Raleigh Man Victimized by Identity Theft
Posted April 27, 1999
RALEIGH — Movies have been made and books written about people who have their identity stolen. Police say it is happening more often because we are identified by numbers.
Social Security cards, drivers licenses, bank accounts and credit cards; all are numbers tied to you, identifying you.
Imagine having your bank accounts cleaned out, someone else's picture on your drivers license, even a police record all because someone knows too much about you.
Peter Skerlj is a Canadian engineer working in Raleigh who knows all about this. His identity was stolen months ago; his life has been a jumble since. That is because police in the Triangle know another man as Peter Skerlj -- Charles LeGrand of Durham.
LeGrand turned himself in to police Wednesday and faces several charges of obtaining property under false pretense.
The nightmare for the real Peter Skerlj began months ago with the theft of his motorcycle. Several months later, his Durham bank account was cleaned out.
"There were two withdrawls made; one from my checking account, one from my savings account," says Skerlj. "Both emptied out my accounts to the penny."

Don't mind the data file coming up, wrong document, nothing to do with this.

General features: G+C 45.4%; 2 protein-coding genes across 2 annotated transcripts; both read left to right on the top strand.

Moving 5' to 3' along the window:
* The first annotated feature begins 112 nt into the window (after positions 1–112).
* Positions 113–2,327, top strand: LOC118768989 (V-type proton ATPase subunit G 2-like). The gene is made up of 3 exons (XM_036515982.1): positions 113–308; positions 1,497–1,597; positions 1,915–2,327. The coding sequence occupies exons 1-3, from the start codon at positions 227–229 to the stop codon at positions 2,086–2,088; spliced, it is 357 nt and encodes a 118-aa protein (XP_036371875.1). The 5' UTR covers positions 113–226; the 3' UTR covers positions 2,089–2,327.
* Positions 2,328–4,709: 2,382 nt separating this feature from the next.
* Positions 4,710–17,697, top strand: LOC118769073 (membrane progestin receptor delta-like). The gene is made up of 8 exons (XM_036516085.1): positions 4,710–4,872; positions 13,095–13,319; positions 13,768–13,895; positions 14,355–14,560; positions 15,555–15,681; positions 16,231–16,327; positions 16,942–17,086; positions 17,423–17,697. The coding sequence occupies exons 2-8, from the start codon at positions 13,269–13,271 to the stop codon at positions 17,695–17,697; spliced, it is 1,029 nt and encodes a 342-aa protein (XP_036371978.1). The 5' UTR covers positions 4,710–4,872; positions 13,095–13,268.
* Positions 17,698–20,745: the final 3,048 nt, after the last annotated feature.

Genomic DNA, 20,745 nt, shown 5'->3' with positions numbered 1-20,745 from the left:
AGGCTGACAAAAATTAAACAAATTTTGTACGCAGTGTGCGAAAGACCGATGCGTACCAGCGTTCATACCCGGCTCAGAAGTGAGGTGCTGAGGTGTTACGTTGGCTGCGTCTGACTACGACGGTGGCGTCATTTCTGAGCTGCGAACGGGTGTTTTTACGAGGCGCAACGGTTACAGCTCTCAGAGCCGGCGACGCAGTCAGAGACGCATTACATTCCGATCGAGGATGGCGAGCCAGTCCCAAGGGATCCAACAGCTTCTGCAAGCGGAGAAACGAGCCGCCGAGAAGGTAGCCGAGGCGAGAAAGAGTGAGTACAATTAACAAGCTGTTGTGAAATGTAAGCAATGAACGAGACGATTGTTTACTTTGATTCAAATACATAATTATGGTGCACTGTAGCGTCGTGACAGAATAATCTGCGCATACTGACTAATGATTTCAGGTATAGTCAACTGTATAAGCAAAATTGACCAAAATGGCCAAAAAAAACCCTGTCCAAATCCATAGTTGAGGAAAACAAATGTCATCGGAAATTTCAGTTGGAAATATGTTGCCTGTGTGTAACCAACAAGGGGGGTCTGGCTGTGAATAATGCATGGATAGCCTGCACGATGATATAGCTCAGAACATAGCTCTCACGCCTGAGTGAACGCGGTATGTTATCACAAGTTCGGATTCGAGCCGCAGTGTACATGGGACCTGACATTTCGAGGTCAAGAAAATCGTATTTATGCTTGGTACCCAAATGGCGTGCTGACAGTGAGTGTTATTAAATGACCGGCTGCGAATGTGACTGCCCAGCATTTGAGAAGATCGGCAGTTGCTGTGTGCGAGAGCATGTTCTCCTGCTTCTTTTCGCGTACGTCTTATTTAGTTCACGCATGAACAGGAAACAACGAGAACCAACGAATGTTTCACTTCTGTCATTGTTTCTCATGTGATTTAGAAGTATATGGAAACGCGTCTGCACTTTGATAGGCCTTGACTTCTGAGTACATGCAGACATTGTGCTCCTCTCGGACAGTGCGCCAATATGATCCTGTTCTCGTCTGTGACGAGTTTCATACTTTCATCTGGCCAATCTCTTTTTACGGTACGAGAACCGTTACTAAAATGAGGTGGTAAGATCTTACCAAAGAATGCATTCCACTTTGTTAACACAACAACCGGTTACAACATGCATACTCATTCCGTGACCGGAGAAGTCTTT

Skerlj kept records of what was happening to him, including a bank notification that a car loan applied for at CarMax had been turned down.
The "other" Peter Skerlj, whom police believe to be LeGrand, also tried to buy a motorcycle in Raleigh. Perhaps the worst problem, notification that Skerlj was not showing up for community service.
"Community Service Works Program sent me a letter saying I'd been not putting in my hours on the sentence that was under my name," says Skerlj.
Skerlj had falsely been convicted of felony possession of a stolen vehicle.
Police say identities are being stolen more often.
"It is a serious situation when someone takes your identity, takes your social security number, takes your name and use that name to buy merchandise," says Sgt. Michael Hunter of the Raleigh Police Department.
Skerlj thinks the theft of his motorcycle lead to his problems.
"That's the only thing I could think of," he says. "Other than that, I have no idea how this person got information about me."
The lesson here is clear. Protect the numbers that identify you. Those numbers are required in business and personal affairs, but do all you can to prevent prying eyes from seeing them.
If personal information is stolen, take immediate measures to notify the proper authorities.
It is important to note that this case, according to police, did not involve theft of information on the Internet. The bank where Skerlj's account had been emptied has replaced his money.